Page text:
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Year : 2016  |  Volume : 25  |  Issue : 2  |  Page : 197-200

Histopathology practice and training in nigeria - A model

1 Department of Morbid Anatomy and Histopathology, Ladoke Akintola University Teaching Hospital, Ogbomoso, Nigeria
2 Department of Anatomical and Molecular Pathology, Lagos University Teaching Hospital, Idi-Araba, Lagos, Nigeria
3 Department of Histopathology, St. James Teaching Hospital, Leeds, United Kingdom

Correspondence Address:
D Sabageh
Department of Morbid Anatomy and Histopathology, LAUTECH Teaching Hospital, Ogbomoso
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Source of Support: None, Conflict of Interest: None

DOI: 10.4103/1115-2613.278278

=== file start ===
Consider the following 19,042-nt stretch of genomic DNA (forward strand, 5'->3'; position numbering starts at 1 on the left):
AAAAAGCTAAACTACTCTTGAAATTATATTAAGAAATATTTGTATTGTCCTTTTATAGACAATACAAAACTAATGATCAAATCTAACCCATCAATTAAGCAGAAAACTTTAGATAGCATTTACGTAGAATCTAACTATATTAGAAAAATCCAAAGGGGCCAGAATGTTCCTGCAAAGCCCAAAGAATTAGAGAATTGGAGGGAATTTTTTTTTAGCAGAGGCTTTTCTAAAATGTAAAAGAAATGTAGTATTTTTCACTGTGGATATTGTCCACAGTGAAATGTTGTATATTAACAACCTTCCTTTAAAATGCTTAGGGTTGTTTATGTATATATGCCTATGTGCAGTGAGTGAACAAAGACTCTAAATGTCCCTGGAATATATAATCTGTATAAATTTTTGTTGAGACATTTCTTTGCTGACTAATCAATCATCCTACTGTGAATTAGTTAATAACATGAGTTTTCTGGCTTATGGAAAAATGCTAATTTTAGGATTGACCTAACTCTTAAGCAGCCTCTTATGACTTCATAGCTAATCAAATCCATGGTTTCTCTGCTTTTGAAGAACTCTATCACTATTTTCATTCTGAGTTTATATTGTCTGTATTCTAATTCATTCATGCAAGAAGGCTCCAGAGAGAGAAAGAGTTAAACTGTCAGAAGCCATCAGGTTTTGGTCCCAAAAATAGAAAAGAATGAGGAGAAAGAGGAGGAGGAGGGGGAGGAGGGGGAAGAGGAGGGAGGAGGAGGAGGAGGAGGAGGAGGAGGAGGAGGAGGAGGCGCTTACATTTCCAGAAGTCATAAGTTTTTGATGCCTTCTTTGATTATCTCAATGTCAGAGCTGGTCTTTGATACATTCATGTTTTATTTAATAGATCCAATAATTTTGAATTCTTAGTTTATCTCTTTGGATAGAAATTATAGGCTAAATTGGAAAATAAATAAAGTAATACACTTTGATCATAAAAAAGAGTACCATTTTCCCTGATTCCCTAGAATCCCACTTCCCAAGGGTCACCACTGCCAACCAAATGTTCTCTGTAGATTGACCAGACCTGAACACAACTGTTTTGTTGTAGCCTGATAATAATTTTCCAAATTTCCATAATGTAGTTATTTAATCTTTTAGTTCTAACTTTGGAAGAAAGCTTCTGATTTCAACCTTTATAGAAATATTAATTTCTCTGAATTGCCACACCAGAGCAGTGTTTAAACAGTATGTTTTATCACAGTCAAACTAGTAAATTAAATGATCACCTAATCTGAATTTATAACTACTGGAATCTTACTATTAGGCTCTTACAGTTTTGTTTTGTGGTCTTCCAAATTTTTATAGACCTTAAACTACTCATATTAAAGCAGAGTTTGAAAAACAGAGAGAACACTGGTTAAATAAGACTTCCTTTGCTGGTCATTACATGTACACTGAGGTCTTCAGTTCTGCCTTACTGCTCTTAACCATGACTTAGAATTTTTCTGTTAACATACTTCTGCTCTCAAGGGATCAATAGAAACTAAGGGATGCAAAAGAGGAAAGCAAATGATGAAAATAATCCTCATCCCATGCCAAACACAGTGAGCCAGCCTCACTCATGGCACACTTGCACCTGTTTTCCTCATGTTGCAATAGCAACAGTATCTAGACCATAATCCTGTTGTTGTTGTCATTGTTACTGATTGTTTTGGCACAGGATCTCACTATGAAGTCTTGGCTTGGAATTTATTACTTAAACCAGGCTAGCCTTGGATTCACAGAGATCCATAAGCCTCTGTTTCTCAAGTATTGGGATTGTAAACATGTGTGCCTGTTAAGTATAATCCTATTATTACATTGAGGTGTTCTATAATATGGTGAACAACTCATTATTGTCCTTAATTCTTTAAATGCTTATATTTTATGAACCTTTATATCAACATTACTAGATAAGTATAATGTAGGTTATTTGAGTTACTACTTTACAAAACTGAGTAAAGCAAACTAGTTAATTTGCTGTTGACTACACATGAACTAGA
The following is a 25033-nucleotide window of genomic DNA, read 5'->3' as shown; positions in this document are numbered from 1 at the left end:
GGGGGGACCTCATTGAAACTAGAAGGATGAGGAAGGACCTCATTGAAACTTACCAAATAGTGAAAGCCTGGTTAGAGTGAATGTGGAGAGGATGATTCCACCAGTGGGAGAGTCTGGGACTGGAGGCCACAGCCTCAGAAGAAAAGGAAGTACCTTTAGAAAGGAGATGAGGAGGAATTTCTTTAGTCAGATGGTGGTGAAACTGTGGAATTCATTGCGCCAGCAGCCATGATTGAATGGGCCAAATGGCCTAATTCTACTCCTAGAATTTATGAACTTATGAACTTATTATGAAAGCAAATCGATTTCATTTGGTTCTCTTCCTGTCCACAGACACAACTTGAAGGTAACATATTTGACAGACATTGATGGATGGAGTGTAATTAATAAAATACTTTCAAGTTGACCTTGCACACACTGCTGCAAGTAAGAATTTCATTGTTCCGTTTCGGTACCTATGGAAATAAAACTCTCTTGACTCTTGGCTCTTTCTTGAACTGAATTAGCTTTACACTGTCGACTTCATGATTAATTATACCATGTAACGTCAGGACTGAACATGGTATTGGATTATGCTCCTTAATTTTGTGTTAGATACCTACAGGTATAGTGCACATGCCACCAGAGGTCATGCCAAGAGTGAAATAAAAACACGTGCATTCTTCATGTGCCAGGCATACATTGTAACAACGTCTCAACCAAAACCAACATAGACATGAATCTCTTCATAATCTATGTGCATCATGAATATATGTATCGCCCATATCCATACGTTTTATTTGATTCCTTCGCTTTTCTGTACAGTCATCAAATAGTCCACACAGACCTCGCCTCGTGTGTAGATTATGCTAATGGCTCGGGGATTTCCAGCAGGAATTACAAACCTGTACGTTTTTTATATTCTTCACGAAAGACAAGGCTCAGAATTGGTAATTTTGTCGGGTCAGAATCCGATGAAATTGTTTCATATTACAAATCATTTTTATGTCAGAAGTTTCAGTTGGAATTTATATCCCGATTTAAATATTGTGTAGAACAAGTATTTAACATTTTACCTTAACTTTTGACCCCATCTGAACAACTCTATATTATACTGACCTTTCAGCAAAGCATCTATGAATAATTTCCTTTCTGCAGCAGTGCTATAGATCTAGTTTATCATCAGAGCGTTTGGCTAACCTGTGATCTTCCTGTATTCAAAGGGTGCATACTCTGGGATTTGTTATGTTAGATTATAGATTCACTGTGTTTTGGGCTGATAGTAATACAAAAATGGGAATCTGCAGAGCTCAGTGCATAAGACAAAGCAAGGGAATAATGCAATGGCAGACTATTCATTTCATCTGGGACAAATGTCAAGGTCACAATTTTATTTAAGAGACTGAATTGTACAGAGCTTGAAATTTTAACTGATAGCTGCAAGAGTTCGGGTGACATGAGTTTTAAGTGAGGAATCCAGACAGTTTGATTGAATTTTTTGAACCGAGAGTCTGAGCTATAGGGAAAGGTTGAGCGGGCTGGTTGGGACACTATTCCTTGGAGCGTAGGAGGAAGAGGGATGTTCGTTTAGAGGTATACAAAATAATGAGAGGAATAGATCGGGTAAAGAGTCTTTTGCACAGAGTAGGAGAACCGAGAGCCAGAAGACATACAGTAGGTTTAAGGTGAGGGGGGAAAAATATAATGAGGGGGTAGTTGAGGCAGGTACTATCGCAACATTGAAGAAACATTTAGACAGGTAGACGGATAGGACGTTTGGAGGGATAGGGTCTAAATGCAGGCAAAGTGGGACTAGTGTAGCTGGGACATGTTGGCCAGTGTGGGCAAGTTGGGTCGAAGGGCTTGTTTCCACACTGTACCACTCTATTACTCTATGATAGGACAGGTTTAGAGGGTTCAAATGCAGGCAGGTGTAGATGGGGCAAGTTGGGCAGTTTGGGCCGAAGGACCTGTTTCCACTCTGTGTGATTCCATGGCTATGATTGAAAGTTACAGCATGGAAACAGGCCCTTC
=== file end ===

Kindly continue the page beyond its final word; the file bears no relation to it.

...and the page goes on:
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OBJECTIVES: Contemporary histopathology practice and training in Nigeria have been plagued by the fundamental issue of inadequate exposure to surgical pathology material by both trainees and trainers. This paper critically examines the factors that affect the discipline and profers practical solutions to aid its advancement. MATERIALS AND METHOD: This review is based on the authors experience and observations of histopathology practice in Nigeria. RESULTS: The Nigerian health sector is plagued by many ills including poor funding, weak policies, dilapidated structures, disgruntled and frustrated practitioners, amongst others - and pathologists are not immune to all these. In recent times, there has been a proliferation of accredited training centres as well as medical graduates interested in the specialty of histopathology. The busiest histopathology laboratories in the country ascession between 2200 and 5500 surgical samples yearly. Thus there is inadequate exposure by histopathologists and trainee pathologists to surgical materials with the attendant consequences. Many centres still rely principally on routine haematoxylineosinstains. There are no nationally agreed standard reporting formats for most diseases. CONCLUSION: The development of a deanery or regional system of accredited histopathology laboratories may form the fulcrum for improving the overall quality of histopathological services and training in Nigeria. This will help develop local expertise and ensure adequate exposure to teaching aids and surgical materials. We hope that the proffered solutions will help encourage local pathologists to continue and increase their efforts to raise the profession up to enviable heights.

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